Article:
Q&A with Olympian Laura Weightman
Laura Weightman is a two-time Olympian, multiple European and Commonwealth medallist (1500m and 5000m), former British road mile record holder (4.17.6), and the 3rd fastest British female of all time over 5000m (14:35.44). Having maintained world-class performances for well over a decade, Laura knows a thing or two about striking the balance in sport. She sits down to chat with Project RED-S writer, Katherine Grayson, to share her thoughts on success, support and the importance of always having a snack in your bag.
How prevalent do you think RED-S is within the elite sports community?
RED-S is more prevalent than people realise. It’s a spectrum, and I think people focus on the ‘red zone’ of that spectrum: someone who has an eating disorder, for example, or a bone fracture. But you don’t have to be in that category to have RED-S. We need to capture athletes at the onset of symptoms, whether that’s thinking ‘my body doesn't look right’ or ‘I need to lose weight to run faster,’ or an issue with periods or getting a few injuries. We need to recognise the early signs rather than waiting until athletes are in that red zone: the sooner we can address some of these issues, the sooner athletes can be in a healthier and happier state.
I’ve been around many athletes who have suffered with RED-S, and I’ve seen the consequences. It's becoming more acceptable to say that you’re struggling with RED-S, just like you suffer from an injury, but we still need more awareness and information. That’s why I wanted to be an ambassador for Project RED-S: signposting to the right support is absolutely critical. If I can be a positive role model and help one athlete then that’s a job well done!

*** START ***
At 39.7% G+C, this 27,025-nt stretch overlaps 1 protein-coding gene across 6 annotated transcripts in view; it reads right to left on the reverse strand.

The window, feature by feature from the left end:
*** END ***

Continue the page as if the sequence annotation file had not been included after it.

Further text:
We know how easily athletes can become consumed by their sports career. How have you managed to maintain a balance between running and the rest of your life?
I've often struggled with being ‘Laura the athlete’. When you're a professional athlete, that's how you're identified: people forget the person behind the runner. Over the years, I’ve consciously tried to have separation in my life: when I'm at work I’m at work, and when I'm not at work I switch off. I'm really proud of my career and everything I’ve achieved, and I love being Laura the runner, but it's important for athletes to remember that there’s so much more to them than their job. When you have happiness in both areas of your life, the professional and the personal, they really complement each other. When you go all in on the athlete, and sacrifice yourself as a person, that's when issues can come into play.
I haven't found it easy. I've worked hard to have that balance and contentment in my life. I know that I give 110% to my job every single day, but just like anyone else, athletes have days where we don't perform. It's about knowing that your career as an athlete doesn't define you, and I surround myself with people who see me as Laura first and an athlete second.